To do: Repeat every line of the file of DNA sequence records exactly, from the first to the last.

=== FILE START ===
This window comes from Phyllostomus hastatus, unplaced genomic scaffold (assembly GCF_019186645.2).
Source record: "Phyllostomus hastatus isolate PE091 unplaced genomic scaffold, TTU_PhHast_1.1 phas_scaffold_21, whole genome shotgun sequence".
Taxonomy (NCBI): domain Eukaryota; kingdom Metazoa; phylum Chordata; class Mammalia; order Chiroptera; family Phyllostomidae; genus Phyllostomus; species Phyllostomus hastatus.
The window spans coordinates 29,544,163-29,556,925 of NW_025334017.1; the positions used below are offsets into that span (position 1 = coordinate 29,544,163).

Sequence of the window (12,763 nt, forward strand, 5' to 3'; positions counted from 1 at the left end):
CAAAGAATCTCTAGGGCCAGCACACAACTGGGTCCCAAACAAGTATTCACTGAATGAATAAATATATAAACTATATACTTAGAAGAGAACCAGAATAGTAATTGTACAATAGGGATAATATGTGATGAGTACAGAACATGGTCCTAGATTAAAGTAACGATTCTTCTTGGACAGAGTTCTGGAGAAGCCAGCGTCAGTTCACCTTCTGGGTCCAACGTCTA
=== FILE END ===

This window comes from Phyllostomus hastatus, unplaced genomic scaffold (assembly GCF_019186645.2).
Source record: "Phyllostomus hastatus isolate PE091 unplaced genomic scaffold, TTU_PhHast_1.1 phas_scaffold_21, whole genome shotgun sequence".
Taxonomy (NCBI): domain Eukaryota; kingdom Metazoa; phylum Chordata; class Mammalia; order Chiroptera; family Phyllostomidae; genus Phyllostomus; species Phyllostomus hastatus.
The window spans coordinates 29,544,163-29,556,925 of NW_025334017.1; the positions used below are offsets into that span (position 1 = coordinate 29,544,163).

Sequence of the window (12,763 nt, forward strand, 5' to 3'; positions counted from 1 at the left end):
CAAAGAATCTCTAGGGCCAGCACACAACTGGGTCCCAAACAAGTATTCACTGAATGAATAAATATATAAACTATATACTTAGAAGAGAACCAGAATAGTAATTGTACAATAGGGATAATATGTGATGAGTACAGAACATGGTCCTAGATTAAAGTAACGATTCTTCTTGGACAGAGTTCTGGAGAAGCCAGCGTCAGTTCACCTTCTGGGTCCAACGTCTA